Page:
RICHMOND, Va. (WRIC) — Because the risk of opioid addiction is so high, doctors and patients are searching for pill-free pain relief options.
8News anchor Amy Lacey took a look at one treatment called “Coolief.”
Maribeth Hardt enjoys strolling through the museum district with her dog Linxy. It’s a simple pleasure she had to miss out on this time last year.
“She loves to be active, and I had to take it really, really slow if I were to walk at all,” Hardt said.
For two years, osteoarthritis caused severe pain in Hardt’s knees. She didn’t want to use painkillers or get a knee replacement at such a young age.
“Basically, I was up against a wall,” Hardt said. “I couldn’t do anything.
“Best thing I ever did. Gave me a whole new lease on life.”
Then she learned about Coolief which uses cooled radio frequency energy to target nerves and reduce pain.
“I figured I have nothing to lose but all to gain,” Hardt said. “My alternatives were non-existent and it was remarkable.”
“Seventy-five percent of patients with the Coolief procedure had at least 50 percent reduction in arthritic knee pain six months after treatment,” DePalma said.Dr. Michael DePalma, an interventional spine specialist, said that Coolief helps about three-fourths of all patients with arthritic pain.
DePalma’s Stony Point practice was part of a clinical trial on Coolief, which takes about 35 minutes with light sedation.
Hardt said her downtime was minimal.
“I was able to walk right out. I had three of those little round bandaids, and that was it,” Hardt said.
“I’m basically the type of personality where I’m on the go constantly,” she added. Hardt, an avid skier and hiker, said she feels like she has her life back.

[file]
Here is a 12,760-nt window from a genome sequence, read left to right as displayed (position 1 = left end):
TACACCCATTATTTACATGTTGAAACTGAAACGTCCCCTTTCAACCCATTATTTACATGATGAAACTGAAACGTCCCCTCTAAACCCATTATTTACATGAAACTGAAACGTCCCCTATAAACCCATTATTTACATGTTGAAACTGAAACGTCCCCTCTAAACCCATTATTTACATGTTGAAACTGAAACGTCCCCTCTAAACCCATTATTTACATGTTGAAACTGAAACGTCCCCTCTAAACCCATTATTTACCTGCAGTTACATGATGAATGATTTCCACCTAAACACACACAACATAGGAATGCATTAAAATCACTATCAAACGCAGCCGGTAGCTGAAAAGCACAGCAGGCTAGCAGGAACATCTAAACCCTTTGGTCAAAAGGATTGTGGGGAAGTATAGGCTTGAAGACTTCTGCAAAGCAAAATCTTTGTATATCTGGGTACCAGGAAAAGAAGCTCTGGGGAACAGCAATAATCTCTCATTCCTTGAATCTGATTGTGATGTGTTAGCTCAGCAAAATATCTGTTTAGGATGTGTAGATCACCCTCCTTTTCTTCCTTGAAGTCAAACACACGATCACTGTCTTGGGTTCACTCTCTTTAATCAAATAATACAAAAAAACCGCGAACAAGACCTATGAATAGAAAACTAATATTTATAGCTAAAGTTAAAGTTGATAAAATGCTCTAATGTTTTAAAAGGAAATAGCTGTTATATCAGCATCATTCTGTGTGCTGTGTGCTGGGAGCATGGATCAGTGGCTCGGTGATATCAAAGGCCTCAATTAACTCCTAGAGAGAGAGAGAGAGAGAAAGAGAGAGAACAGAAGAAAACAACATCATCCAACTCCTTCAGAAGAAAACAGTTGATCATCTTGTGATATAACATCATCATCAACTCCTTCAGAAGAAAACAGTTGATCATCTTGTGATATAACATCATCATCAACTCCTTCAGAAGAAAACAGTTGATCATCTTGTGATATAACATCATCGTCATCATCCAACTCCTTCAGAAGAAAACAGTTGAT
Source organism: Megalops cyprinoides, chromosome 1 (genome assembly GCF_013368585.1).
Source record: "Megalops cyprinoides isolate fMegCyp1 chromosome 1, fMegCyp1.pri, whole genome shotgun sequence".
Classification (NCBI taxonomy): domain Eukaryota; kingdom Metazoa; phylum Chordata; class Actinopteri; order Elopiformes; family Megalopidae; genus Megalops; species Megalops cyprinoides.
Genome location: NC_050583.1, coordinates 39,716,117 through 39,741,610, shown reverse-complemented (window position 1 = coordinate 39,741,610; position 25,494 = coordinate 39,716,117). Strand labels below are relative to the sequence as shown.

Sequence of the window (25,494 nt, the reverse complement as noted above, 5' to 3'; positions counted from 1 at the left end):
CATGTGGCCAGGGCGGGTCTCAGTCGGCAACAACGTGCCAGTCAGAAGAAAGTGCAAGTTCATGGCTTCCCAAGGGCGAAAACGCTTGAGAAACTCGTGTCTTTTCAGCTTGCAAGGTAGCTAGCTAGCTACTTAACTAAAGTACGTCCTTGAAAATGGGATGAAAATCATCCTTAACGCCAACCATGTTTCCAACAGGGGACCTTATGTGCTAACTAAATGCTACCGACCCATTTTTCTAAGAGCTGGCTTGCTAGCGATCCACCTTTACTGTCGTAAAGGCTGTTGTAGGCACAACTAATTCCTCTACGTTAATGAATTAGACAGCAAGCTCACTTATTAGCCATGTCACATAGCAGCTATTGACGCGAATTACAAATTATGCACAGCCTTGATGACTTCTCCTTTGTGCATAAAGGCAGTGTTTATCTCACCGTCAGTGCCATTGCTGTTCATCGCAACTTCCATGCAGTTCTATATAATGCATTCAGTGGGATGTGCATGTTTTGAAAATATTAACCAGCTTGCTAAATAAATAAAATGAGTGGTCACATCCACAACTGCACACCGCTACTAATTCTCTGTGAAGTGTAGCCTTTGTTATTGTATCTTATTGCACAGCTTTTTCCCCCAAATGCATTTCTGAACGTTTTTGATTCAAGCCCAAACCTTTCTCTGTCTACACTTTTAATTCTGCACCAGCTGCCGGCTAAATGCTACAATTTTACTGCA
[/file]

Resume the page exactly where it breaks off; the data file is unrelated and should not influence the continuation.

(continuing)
Coolief allows her to be pain and drug-free. Hardt lit up when asked about how Coolief affected her quality of life.
“Best thing I ever did,” she said. “Gave me a whole new lease on life.”
- The McShin Foundation
- The Richmond Behavioral Authority
- The Virginia Center for Addiction Medicine
- CDC: Injury Prevention & Control
- Half of young people who used heroin got started by abusing prescription opioids.
- One in fifteen individuals who misuse prescription opioid painkillers will try heroin within 10 years.
- The number of opioid prescriptions has nearly tripled over the last 25 years, and the United States now accounts for nearly 100 percent of the world’s hydrocodone prescriptions and 81 percent for oxycodone.
- The number of Americans abusing heroin nearly doubled from 2007 to 2012, with nearly 700,000 now abusing heroin.
In Virginia, abuse and overdose deaths continue to rise:
- Prescription opioid overdose deaths have risen 44 percent between 2007 and 2015, from 399 deaths to 576.
- Heroin overdose deaths have risen more than 600 percent between 2010 and 2015, from 48 to 342.
- Fentanyl deaths have risen 367 percent from 2007 to 2015, from 48 to 224.
- More than 500 people went to a Virginia emergency room from a heroin overdose in the first four months of 2016, a 250% increase over 2015.
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